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Saudi king demotes Foreign Minister Adel al-Jubeir in reshuffle | News

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Saudi Arabia’s King Salman has appointed a new foreign minister as part of a major cabinet reshuffle, according to Saudi state media.

A royal decree named Ibrahim al-Assaf as new foreign minister, demoting outgoing chief diplomat Adel al-Jubeir to the position of minister of state for foreign affairs. 

Thursday’s shake-up is the first since the killing of Saudi journalist Jamal Khashoggi in Istanbul in October by a Saudi hit squad.

The death sparked outrage internationally and jeopardised Riyadh’s relations with its western allies.

Turkey and western intelligence agencies have either hinted at or directly named King Salman’s son, Crown Prince Mohammed bin Salman, as the mastermind behind the killing but the monarch left his heir’s portfolios unchanged in the latest reshuffle.

Marwan Kabalan, head of policy analysis at the Arab Center for Research and Policy Studies, said the move did not come as a surprise given that al-Jubeir was seen as a “leftover from the [late] King Abdulla era”.

“We’ve been expecting al-Jubeir to be out for some time. Even before the Khashoggi affair,” Kabalan said in reference to the murder of Khashoggi on October 2.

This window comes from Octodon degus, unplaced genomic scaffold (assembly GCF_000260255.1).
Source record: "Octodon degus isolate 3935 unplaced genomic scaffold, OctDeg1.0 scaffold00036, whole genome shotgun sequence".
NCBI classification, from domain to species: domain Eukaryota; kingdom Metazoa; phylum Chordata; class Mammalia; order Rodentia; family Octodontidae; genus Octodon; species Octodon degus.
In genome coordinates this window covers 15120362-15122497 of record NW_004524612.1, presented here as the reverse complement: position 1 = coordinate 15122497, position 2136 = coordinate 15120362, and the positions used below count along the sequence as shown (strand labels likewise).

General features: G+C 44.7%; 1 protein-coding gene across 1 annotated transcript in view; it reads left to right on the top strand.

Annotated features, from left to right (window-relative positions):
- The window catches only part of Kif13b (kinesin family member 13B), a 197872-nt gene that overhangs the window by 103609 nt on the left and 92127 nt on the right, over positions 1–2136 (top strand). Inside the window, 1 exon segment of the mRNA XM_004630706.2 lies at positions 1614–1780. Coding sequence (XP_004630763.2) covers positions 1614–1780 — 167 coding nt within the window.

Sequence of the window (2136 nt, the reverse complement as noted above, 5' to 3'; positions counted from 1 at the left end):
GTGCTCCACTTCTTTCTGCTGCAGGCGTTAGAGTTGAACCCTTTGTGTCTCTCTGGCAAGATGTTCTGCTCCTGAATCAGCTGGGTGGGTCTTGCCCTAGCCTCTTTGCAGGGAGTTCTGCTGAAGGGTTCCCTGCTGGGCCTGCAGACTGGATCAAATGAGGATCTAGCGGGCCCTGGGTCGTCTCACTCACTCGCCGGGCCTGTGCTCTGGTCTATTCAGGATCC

“But I now think he’s been used as another scapegoat in this issue.” 

Authorities in Riyadh admitted to the killing of the government critic in an operation they described as being undertaken by “rogue elements.”

“I think he is out now – perhaps at the right time for Crown Prince Mohammed bin Salman. As I said, the crown prince wanted to use somebody as a scapegoat and also hold him responsible,” Kabalan added.

“Because the Saudi consul general in Istanbul was very much involved in the killing of Khashoggi and that would fall under al-Jubeir.”

A former finance minister, al-Assaf was among dozens of royal family members, government officials, and top businessmen detained during an “anti-corruption purge” in November 2017. 

Other notable changes include the appointment of Prince Abdullah bin Bandar bin Abdulaziz as chief of the National Guard, replacing Prince Miteb bin Abdullah.

General Khalid bin Qirar al-Harbi was also named general security chief, while Musaed al-Aiban was appointed national security adviser. 

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Ottawa families give mixed reviews for online schooling

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So, how’s it going with online school? Families reached by CBC Ottawa seem to have mixed reviews. 

Masuma Khan is a mother of two. Her seven-year-old, Hana Wyndham in Grade 2, is attending French immersion virtual school. Masuma is grateful it’s an option, but can’t help notice a lot of down time.

“There’s a lot of, ‘are you on mute?’ In terms of the amount of learning that’s actually happening, it does seem to be not that high,” said Masuma.

Parents who kept their children at home this fall are in the minority, but they still form a significant chunk of families in Ottawa.